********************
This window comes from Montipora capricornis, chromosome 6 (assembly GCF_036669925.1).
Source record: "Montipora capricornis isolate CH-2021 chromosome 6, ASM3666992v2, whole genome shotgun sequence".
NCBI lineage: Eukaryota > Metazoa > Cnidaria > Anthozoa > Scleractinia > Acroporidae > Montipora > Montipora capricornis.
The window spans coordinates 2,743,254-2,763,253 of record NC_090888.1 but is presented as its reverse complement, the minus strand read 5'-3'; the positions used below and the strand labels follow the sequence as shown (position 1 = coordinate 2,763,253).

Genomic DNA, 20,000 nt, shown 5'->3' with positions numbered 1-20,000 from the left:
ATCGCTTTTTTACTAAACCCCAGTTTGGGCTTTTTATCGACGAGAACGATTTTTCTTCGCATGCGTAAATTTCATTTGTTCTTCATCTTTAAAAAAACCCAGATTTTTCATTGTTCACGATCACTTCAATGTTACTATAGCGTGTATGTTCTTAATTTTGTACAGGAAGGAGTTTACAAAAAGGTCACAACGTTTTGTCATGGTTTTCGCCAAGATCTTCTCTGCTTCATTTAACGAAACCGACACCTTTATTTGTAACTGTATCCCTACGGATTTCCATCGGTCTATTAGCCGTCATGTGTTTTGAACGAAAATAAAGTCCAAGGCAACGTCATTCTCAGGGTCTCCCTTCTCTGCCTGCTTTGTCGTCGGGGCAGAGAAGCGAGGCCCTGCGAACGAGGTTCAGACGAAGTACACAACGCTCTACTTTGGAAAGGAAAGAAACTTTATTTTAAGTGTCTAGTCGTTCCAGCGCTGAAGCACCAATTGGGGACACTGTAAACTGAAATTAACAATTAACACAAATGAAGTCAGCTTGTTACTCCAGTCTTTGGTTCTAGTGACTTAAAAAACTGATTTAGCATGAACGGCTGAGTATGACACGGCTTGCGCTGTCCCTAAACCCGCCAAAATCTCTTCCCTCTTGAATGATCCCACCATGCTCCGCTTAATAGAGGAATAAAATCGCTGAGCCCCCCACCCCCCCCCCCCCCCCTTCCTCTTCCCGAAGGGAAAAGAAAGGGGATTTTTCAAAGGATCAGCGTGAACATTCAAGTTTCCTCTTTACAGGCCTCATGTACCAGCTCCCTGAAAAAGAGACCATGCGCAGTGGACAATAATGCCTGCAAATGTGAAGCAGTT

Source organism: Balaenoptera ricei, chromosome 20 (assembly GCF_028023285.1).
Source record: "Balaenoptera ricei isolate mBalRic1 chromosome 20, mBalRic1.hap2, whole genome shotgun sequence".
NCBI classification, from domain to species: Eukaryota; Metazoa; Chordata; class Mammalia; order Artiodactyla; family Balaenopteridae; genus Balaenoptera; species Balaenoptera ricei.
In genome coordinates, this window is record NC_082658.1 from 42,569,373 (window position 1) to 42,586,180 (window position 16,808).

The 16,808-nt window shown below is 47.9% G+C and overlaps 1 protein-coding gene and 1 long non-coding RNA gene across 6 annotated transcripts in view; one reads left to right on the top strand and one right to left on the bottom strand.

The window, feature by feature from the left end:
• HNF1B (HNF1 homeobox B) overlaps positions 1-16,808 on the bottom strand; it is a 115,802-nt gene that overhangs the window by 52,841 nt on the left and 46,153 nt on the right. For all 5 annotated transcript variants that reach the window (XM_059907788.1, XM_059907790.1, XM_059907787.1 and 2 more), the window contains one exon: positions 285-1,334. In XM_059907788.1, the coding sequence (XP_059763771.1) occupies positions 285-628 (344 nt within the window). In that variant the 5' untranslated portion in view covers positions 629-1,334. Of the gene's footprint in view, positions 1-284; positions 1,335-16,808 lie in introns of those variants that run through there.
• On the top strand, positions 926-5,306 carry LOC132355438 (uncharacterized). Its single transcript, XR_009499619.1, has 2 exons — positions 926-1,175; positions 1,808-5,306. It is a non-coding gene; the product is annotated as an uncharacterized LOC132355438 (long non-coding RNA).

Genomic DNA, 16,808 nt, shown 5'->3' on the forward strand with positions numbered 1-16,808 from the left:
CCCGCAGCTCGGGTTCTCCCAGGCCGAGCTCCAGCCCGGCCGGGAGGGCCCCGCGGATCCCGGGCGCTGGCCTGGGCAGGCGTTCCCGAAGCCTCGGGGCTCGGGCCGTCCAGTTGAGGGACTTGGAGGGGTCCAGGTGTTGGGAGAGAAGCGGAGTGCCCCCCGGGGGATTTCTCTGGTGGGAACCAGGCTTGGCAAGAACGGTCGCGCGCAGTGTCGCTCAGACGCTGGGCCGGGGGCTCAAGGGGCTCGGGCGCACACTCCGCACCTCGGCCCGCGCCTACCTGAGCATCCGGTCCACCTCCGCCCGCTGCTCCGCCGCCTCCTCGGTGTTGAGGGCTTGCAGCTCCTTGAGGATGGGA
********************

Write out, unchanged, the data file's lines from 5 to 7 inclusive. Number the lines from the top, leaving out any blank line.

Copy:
Genomic DNA, 20,000 nt, shown 5'->3' with positions numbered 1-20,000 from the left:
ATCGCTTTTTTACTAAACCCCAGTTTGGGCTTTTTATCGACGAGAACGATTTTTCTTCGCATGCGTAAATTTCATTTGTTCTTCATCTTTAAAAAAACCCAGATTTTTCATTGTTCACGATCACTTCAATGTTACTATAGCGTGTATGTTCTTAATTTTGTACAGGAAGGAGTTTACAAAAAGGTCACAACGTTTTGTCATGGTTTTCGCCAAGATCTTCTCTGCTTCATTTAACGAAACCGACACCTTTATTTGTAACTGTATCCCTACGGATTTCCATCGGTCTATTAGCCGTCATGTGTTTTGAACGAAAATAAAGTCCAAGGCAACGTCATTCTCAGGGTCTCCCTTCTCTGCCTGCTTTGTCGTCGGGGCAGAGAAGCGAGGCCCTGCGAACGAGGTTCAGACGAAGTACACAACGCTCTACTTTGGAAAGGAAAGAAACTTTATTTTAAGTGTCTAGTCGTTCCAGCGCTGAAGCACCAATTGGGGACACTGTAAACTGAAATTAACAATTAACACAAATGAAGTCAGCTTGTTACTCCAGTCTTTGGTTCTAGTGACTTAAAAAACTGATTTAGCATGAACGGCTGAGTATGACACGGCTTGCGCTGTCCCTAAACCCGCCAAAATCTCTTCCCTCTTGAATGATCCCACCATGCTCCGCTTAATAGAGGAATAAAATCGCTGAGCCCCCCACCCCCCCCCCCCCCCCTTCCTCTTCCCGAAGGGAAAAGAAAGGGGATTTTTCAAAGGATCAGCGTGAACATTCAAGTTTCCTCTTTACAGGCCTCATGTACCAGCTCCCTGAAAAAGAGACCATGCGCAGTGGACAATAATGCCTGCAAATGTGAAGCAGTT

Source organism: Balaenoptera ricei, chromosome 20 (assembly GCF_028023285.1).